I spoke about this with George and it turned out that he had also decided to take up running and agreed to come with me on my first run. Thank goodness he did as I was terrified about going outside and running in public! To begin with, we were terrible… as in 400m and I had to stop for a couple of minutes! But we went out for a couple more runs and then, one day, we decided to try running for a mile straight. We did it and George and I high-fived each other out of pure joy.
Running for a mile was never something that I thought I would end up doing and yet I was able to do it in a pretty respectable time for a first effort (I believe it was just over 10 minutes?). So we stuck at it until eventually we were run/walking 1.5 miles, and then 2 miles. We were following a plan and reached the point where we were to run/walk 5k. George did it in a respectable 28 mins for his first effort and only stopped on a couple of occasions… I did not do so well. I took more than 30 minutes, stopped at least 5x, and worse of all my heels were in serious pain. With this setback, the thoughts returned: I’m slow, I can’t breathe properly, I can’t run, those kids were right. Because of George and my brother though, I didn’t spend as long finding excuses to not run. We stepped back a bit on the distance, focussed a bit more on breathing, recovery and pacing, and kept at it. A couple of months later, I was able to run a 5k in just over 28 minutes with only one break.
Running was never going to be easy. Genetically I don’t have a body best suited to endurance running, but I chose to not let that be an excuse for why I should not do endurance running, especially as running was working for me. My cardio improved but additionally, my confidence in myself and my abilities was improving. I believed more and more that if I wanted to achieve something, I had to be prepared to work hard for it. Running became an integral part of my life. At times it became my way of meditating. When I was completing my Masters degree, I had to abandon a lot of my free time to my studies. Spending most of my waking time thinking only about my essays and research was stressful. The one thing that I always made time for was running. Even if I ran for only 20-30 minutes, that was 20-30 minutes of me time. My thoughts took a step away from everything else that I had to deal with for a short while and had me concentrate on my breathing, my pacing and my posture. I felt relaxed.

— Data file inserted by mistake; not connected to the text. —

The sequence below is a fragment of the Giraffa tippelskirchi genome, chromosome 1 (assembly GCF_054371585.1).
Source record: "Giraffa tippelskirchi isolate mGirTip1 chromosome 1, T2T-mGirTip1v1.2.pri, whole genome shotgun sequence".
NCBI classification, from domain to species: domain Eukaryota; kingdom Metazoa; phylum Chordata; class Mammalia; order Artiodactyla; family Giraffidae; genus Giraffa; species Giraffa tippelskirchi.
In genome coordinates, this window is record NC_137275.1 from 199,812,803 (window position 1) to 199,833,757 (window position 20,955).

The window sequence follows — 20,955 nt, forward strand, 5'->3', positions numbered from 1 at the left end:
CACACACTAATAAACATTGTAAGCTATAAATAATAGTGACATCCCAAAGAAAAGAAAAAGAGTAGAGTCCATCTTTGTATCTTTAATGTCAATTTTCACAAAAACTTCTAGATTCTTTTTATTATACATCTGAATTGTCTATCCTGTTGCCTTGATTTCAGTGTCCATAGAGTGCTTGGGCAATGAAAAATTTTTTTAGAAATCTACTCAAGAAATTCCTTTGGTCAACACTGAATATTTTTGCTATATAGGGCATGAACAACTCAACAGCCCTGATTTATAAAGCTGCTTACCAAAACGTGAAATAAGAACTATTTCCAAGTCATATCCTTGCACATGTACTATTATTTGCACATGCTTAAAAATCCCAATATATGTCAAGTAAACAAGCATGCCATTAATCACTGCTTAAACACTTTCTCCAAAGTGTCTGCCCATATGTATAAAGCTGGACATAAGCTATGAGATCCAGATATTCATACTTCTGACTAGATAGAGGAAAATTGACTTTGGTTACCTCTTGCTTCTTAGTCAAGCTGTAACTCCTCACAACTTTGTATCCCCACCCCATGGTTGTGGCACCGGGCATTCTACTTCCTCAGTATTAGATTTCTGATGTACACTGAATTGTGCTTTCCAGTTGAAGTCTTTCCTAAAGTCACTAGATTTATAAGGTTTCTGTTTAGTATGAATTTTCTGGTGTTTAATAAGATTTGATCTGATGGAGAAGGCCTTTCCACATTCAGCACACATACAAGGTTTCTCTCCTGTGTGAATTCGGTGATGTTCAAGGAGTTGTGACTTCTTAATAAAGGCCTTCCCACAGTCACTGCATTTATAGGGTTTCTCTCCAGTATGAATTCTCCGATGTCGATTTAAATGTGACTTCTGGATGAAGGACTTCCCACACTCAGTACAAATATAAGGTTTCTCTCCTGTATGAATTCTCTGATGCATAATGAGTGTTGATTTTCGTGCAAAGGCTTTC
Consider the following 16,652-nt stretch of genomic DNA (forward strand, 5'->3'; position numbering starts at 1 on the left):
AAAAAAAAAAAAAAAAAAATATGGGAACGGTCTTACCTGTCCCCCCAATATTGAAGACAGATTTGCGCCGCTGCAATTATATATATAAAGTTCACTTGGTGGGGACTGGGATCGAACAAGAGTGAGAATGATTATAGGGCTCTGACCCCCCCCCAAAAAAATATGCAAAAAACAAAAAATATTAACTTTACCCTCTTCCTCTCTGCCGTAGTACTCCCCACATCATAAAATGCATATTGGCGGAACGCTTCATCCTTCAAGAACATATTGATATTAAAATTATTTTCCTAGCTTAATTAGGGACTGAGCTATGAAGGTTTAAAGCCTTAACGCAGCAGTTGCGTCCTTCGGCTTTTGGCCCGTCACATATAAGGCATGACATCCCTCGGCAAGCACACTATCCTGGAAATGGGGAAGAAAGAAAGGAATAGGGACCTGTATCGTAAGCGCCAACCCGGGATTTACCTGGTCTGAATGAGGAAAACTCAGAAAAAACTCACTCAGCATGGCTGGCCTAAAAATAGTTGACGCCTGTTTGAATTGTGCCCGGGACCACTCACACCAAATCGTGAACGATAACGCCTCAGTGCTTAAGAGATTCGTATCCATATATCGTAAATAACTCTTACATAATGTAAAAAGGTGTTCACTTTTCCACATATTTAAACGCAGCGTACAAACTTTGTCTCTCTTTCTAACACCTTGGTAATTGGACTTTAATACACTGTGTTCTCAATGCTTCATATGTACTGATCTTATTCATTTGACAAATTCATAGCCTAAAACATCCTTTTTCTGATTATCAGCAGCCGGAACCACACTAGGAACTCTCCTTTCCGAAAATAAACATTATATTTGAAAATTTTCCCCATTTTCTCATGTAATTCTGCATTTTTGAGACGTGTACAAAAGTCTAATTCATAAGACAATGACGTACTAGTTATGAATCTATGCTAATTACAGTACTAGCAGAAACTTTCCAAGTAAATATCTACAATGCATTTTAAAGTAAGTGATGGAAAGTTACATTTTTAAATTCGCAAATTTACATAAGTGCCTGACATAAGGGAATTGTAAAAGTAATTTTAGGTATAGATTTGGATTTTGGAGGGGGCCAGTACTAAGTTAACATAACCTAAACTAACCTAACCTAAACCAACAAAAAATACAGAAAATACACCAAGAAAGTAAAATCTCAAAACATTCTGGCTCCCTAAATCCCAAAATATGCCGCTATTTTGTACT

Running is one form of therapy for me that I practice. It helps me, hence why I do it. So why the half marathon? Embracing the “work hard to achieve” mentality, I wanted to physically challenge myself. I had often thought about how great it would be one day to do the London Marathon. But 26.2 miles is a lot longer than my previous best of 5 miles! Perhaps I should start with something smaller… a half marathon would be good; it’s a long distance yes but not the same as a full marathon… but it’s still more than double my best… a 10k would be even closer… This was what Iwas thinking. I kept questioning myself and putting it off. I kept lowering my bar more and more until it was low enough that I didn’t have to work hard to reach it. Safe to say that I did not feel like I had accomplished anything this way. Then, one night writing in my journal in Wetherspoons about whether or not I could do a half marathon, I decided to repeat what started this whole running shebang to begin with… I messaged George.
I asked him if he fancied running a half marathon with me and he agreed. Since then, we have been supporting each other to prepare for the Bath Half and have successfully managed to fundraise (at the time of writing this) our target goal of £700.
SUPPORT RICHARD BY CLICKING THE LINK BELOW –